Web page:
By Pamela Collins
At first, many students thought that the best way to respond to a cyberbully was to answer back, get revenge. After many discussions, thoughtful questions and role playing, we determined that this rarely led to the best positive outcome, which is to alleviate feelings of sadness, anger, guilt, and fear.
Students role play (active learning) using ShowMe to develop a deeper, more universal understanding of a healthier response to a cyberbully, such as ignoring or telling an adult.
The idea behind active learning is pretty simple: Students absorb core concepts, and then apply that knowledge to challenges or projects to develop a deeper understanding of the content. Students can build skills around critical thinking, ethical discussion, and decision making.
Students demonstrated how to:
- Empathize with those who have received mean and hurtful messages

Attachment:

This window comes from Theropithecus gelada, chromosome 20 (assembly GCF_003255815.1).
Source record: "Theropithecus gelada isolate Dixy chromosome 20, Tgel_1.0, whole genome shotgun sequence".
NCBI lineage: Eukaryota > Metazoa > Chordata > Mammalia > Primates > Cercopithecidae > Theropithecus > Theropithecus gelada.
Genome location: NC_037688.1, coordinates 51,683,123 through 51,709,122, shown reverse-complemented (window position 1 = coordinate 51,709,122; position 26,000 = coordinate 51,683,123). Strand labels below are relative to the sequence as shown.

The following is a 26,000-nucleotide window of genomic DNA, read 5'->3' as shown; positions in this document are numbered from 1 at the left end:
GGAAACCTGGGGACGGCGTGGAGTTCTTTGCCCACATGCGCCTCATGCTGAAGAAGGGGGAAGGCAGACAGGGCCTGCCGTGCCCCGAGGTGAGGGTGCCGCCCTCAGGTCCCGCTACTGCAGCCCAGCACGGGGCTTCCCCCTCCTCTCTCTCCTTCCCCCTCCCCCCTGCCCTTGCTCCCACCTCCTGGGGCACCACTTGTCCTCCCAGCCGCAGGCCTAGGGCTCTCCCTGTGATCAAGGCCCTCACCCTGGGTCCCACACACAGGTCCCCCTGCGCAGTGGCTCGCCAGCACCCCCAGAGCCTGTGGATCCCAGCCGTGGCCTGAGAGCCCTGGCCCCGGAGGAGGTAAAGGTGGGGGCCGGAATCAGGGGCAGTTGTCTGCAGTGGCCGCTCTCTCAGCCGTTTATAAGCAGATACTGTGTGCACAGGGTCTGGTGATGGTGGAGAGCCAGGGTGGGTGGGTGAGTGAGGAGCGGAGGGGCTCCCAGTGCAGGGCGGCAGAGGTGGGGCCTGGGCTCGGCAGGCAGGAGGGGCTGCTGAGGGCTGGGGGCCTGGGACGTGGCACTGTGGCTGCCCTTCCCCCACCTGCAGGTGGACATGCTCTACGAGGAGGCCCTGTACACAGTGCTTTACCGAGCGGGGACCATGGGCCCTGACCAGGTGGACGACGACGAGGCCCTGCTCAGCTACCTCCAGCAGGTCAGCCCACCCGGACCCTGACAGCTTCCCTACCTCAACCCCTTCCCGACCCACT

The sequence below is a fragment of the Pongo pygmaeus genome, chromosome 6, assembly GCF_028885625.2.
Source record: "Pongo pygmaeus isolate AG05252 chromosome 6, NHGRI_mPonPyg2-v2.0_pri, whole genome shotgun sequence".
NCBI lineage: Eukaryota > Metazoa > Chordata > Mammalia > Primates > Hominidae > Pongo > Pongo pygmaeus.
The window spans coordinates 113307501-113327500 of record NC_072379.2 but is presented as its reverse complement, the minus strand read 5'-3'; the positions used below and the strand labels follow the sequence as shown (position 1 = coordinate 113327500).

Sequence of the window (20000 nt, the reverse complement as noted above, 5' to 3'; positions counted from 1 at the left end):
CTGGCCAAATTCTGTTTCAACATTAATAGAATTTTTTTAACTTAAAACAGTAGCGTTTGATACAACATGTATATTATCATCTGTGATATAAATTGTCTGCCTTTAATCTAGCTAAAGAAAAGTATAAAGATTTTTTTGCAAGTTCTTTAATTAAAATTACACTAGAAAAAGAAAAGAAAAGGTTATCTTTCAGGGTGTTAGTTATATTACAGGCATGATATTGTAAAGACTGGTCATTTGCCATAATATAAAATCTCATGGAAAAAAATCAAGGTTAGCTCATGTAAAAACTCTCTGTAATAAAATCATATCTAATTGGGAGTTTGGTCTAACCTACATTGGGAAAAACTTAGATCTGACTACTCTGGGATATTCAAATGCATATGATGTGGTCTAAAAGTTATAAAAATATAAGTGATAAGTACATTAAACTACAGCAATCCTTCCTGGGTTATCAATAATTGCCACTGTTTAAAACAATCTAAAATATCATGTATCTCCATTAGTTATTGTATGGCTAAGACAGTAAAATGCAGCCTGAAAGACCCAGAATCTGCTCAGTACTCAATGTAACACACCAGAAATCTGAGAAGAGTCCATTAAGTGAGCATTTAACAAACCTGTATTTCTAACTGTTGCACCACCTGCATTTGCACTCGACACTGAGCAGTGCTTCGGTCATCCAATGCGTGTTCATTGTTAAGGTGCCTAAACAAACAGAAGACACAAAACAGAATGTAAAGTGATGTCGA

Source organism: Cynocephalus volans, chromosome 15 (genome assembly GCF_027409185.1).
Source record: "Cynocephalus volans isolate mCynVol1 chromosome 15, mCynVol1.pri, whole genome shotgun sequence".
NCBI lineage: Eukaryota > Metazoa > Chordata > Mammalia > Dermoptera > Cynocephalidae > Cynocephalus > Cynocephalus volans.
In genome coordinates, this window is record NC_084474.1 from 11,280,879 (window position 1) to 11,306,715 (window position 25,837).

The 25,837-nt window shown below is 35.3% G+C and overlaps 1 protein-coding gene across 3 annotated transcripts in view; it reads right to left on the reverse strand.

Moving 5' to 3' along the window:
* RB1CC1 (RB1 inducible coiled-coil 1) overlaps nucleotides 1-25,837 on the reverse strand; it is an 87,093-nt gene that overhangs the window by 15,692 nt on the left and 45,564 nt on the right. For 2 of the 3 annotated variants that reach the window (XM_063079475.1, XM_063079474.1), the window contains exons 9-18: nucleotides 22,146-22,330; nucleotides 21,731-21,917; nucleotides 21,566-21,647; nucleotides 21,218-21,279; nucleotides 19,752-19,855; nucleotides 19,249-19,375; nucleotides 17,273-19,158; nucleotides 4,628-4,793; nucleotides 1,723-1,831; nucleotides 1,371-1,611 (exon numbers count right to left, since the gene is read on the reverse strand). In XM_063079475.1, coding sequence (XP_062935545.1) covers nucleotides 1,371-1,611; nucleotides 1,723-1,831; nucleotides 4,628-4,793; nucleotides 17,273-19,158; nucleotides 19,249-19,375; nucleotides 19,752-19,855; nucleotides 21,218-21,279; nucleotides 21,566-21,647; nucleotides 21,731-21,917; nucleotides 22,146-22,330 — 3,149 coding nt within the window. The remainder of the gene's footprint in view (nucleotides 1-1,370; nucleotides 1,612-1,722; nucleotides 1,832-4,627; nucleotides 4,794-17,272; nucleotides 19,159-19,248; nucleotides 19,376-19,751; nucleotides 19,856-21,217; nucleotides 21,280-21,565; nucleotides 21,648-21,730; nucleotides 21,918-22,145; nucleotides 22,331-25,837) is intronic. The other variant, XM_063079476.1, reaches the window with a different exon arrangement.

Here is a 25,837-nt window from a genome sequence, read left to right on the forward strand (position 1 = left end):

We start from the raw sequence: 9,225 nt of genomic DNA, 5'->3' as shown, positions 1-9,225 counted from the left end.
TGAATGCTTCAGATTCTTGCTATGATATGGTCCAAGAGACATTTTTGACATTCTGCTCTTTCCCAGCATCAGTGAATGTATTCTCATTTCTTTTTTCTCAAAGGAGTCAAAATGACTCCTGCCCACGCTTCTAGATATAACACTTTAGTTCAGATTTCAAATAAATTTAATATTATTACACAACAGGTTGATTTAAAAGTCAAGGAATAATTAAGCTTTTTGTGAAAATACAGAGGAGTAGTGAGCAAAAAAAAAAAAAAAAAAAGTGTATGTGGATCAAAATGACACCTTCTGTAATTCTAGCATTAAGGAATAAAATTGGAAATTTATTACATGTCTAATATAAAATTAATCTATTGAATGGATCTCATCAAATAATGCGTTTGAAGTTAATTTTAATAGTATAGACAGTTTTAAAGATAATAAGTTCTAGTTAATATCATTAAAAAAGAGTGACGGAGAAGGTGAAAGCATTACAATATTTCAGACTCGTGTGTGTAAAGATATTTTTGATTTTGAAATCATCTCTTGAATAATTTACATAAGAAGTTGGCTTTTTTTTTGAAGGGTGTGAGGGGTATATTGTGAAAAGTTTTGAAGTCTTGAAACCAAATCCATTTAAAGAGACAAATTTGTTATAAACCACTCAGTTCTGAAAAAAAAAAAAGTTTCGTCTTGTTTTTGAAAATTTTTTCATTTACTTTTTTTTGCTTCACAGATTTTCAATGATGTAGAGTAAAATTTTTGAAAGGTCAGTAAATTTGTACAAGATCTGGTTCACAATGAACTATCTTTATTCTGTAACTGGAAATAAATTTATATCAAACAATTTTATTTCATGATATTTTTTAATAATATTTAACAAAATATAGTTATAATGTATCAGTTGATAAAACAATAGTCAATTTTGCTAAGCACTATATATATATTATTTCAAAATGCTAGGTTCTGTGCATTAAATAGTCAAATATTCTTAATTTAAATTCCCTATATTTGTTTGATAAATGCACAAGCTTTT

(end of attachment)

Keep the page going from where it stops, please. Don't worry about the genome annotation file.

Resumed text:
- Judge what it means to cross the line from harmless to harmful communication online.
- Generate solutions for dealing with cyberbullying
- Attain the best positive outcome.
We really want to believe that demonstrating these target goals by role playing helps students understand the concepts. However, as we think about many adults in our lives, many have trouble overreacting to similar situations. It takes great will and much practice to walk away from a provocative situation; many adults, rather than stepping away, choose to retaliate at such moments. This may be a lesson that needs to be continually taught, modeled, demonstrated and supported by educators at all levels.
To see an example of one of our projects, click here.
To see a presentation of lesson protocols and results, click here.
To get started with ShowMe or to view an introductory video, click here.
To see research on hands-on active learning, click here.
Pamela Collins is the Library/Media Specialist at Rockwell Elementary School.